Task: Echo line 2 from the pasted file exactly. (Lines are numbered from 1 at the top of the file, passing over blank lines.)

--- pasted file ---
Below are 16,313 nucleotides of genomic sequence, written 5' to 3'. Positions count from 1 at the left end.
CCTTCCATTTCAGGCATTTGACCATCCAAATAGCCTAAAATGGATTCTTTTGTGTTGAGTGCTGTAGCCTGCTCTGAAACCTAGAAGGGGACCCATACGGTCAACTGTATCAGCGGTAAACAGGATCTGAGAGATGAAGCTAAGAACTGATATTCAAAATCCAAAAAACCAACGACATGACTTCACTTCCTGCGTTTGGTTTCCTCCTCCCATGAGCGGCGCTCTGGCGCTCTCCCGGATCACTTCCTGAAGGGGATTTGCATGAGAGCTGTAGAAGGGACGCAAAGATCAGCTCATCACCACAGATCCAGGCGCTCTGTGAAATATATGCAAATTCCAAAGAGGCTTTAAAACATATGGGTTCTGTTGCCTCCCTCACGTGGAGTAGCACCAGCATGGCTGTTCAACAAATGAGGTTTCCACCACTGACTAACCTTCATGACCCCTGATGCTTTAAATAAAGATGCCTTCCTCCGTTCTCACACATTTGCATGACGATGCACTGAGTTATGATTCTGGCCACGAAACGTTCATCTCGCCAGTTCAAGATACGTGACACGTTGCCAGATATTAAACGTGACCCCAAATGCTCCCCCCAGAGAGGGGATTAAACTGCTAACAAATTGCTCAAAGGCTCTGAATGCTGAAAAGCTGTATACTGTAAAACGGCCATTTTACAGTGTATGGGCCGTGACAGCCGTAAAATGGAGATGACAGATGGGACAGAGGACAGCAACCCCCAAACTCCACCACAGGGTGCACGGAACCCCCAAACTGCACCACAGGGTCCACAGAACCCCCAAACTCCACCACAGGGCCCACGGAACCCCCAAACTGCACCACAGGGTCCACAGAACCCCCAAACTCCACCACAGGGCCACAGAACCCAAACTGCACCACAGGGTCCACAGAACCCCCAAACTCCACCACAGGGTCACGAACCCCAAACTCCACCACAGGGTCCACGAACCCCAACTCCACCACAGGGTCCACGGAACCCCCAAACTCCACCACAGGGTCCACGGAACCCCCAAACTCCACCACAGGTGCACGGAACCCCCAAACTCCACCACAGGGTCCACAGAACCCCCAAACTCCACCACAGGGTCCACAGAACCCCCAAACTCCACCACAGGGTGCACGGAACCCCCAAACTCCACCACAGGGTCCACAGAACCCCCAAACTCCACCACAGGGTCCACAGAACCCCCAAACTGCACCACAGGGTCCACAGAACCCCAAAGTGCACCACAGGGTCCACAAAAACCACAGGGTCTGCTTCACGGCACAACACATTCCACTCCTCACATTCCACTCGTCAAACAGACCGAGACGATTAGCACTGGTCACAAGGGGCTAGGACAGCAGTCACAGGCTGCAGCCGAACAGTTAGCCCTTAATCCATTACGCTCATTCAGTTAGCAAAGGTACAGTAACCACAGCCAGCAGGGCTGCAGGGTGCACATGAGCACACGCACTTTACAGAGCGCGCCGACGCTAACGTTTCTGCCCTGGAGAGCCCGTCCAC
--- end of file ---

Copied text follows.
CCTTCCATTTCAGGCATTTGACCATCCAAATAGCCTAAAATGGATTCTTTTGTGTTGAGTGCTGTAGCCTGCTCTGAAACCTAGAAGGGGACCCATACGGTCAACTGTATCAGCGGTAAACAGGATCTGAGAGATGAAGCTAAGAACTGATATTCAAAATCCAAAAAACCAACGACATGACTTCACTTCCTGCGTTTGGTTTCCTCCTCCCATGAGCGGCGCTCTGGCGCTCTCCCGGATCACTTCCTGAAGGGGATTTGCATGAGAGCTGTAGAAGGGACGCAAAGATCAGCTCATCACCACAGATCCAGGCGCTCTGTGAAATATATGCAAATTCCAAAGAGGCTTTAAAACATATGGGTTCTGTTGCCTCCCTCACGTGGAGTAGCACCAGCATGGCTGTTCAACAAATGAGGTTTCCACCACTGACTAACCTTCATGACCCCTGATGCTTTAAATAAAGATGCCTTCCTCCGTTCTCACACATTTGCATGACGATGCACTGAGTTATGATTCTGGCCACGAAACGTTCATCTCGCCAGTTCAAGATACGTGACACGTTGCCAGATATTAAACGTGACCCCAAATGCTCCCCCCAGAGAGGGGATTAAACTGCTAACAAATTGCTCAAAGGCTCTGAATGCTGAAAAGCTGTATACTGTAAAACGGCCATTTTACAGTGTATGGGCCGTGACAGCCGTAAAATGGAGATGACAGATGGGACAGAGGACAGCAACCCCCAAACTCCACCACAGGGTGCACGGAACCCCCAAACTGCACCACAGGGTCCACAGAACCCCCAAACTCCACCACAGGGCCCACGGAACCCCCAAACTGCACCACAGGGTCCACAGAACCCCCAAACTCCACCACAGGGCCACAGAACCCAAACTGCACCACAGGGTCCACAGAACCCCCAAACTCCACCACAGGGTCACGAACCCCAAACTCCACCACAGGGTCCACGAACCCCAACTCCACCACAGGGTCCACGGAACCCCCAAACTCCACCACAGGGTCCACGGAACCCCCAAACTCCACCACAGGTGCACGGAACCCCCAAACTCCACCACAGGGTCCACAGAACCCCCAAACTCCACCACAGGGTCCACAGAACCCCCAAACTCCACCACAGGGTGCACGGAACCCCCAAACTCCACCACAGGGTCCACAGAACCCCCAAACTCCACCACAGGGTCCACAGAACCCCCAAACTGCACCACAGGGTCCACAGAACCCCAAAGTGCACCACAGGGTCCACAAAAACCACAGGGTCTGCTTCACGGCACAACACATTCCACTCCTCACATTCCACTCGTCAAACAGACCGAGACGATTAGCACTGGTCACAAGGGGCTAGGACAGCAGTCACAGGCTGCAGCCGAACAGTTAGCCCTTAATCCATTACGCTCATTCAGTTAGCAAAGGTACAGTAACCACAGCCAGCAGGGCTGCAGGGTGCACATGAGCACACGCACTTTACAGAGCGCGCCGACGCTAACGTTTCTGCCCTGGAGAGCCCGTCCAC